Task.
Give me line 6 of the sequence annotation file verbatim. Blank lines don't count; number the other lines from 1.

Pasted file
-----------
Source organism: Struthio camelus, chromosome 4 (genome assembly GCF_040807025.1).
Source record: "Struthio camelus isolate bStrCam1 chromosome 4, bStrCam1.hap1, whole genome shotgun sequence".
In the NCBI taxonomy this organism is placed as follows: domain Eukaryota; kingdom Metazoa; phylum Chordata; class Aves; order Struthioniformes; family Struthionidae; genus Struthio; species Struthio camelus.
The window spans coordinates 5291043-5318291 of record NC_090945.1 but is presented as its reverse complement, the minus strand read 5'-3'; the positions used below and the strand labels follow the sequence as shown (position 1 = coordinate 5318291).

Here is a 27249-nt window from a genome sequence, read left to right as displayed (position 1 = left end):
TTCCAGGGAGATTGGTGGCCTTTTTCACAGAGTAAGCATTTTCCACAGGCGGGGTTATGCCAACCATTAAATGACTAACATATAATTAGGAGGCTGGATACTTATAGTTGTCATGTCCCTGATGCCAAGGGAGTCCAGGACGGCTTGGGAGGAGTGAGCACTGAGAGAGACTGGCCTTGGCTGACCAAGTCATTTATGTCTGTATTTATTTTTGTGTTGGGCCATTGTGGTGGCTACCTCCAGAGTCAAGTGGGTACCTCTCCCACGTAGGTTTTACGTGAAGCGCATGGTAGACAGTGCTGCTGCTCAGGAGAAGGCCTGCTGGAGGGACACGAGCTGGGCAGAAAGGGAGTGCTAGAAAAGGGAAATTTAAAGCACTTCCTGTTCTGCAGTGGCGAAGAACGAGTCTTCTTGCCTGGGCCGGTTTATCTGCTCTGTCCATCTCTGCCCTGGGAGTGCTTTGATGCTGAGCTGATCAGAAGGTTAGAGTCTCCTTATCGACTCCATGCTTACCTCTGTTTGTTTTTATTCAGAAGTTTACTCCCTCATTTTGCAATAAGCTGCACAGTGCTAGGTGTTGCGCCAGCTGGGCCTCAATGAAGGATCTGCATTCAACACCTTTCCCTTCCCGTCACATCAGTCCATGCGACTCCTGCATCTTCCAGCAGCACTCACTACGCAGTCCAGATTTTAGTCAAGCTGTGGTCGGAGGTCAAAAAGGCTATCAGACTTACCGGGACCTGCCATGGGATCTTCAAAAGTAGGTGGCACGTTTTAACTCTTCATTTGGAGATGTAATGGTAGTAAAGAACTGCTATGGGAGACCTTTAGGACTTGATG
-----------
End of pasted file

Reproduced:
TTCCAGGGAGATTGGTGGCCTTTTTCACAGAGTAAGCATTTTCCACAGGCGGGGTTATGCCAACCATTAAATGACTAACATATAATTAGGAGGCTGGATACTTATAGTTGTCATGTCCCTGATGCCAAGGGAGTCCAGGACGGCTTGGGAGGAGTGAGCACTGAGAGAGACTGGCCTTGGCTGACCAAGTCATTTATGTCTGTATTTATTTTTGTGTTGGGCCATTGTGGTGGCTACCTCCAGAGTCAAGTGGGTACCTCTCCCACGTAGGTTTTACGTGAAGCGCATGGTAGACAGTGCTGCTGCTCAGGAGAAGGCCTGCTGGAGGGACACGAGCTGGGCAGAAAGGGAGTGCTAGAAAAGGGAAATTTAAAGCACTTCCTGTTCTGCAGTGGCGAAGAACGAGTCTTCTTGCCTGGGCCGGTTTATCTGCTCTGTCCATCTCTGCCCTGGGAGTGCTTTGATGCTGAGCTGATCAGAAGGTTAGAGTCTCCTTATCGACTCCATGCTTACCTCTGTTTGTTTTTATTCAGAAGTTTACTCCCTCATTTTGCAATAAGCTGCACAGTGCTAGGTGTTGCGCCAGCTGGGCCTCAATGAAGGATCTGCATTCAACACCTTTCCCTTCCCGTCACATCAGTCCATGCGACTCCTGCATCTTCCAGCAGCACTCACTACGCAGTCCAGATTTTAGTCAAGCTGTGGTCGGAGGTCAAAAAGGCTATCAGACTTACCGGGACCTGCCATGGGATCTTCAAAAGTAGGTGGCACGTTTTAACTCTTCATTTGGAGATGTAATGGTAGTAAAGAACTGCTATGGGAGACCTTTAGGACTTGATG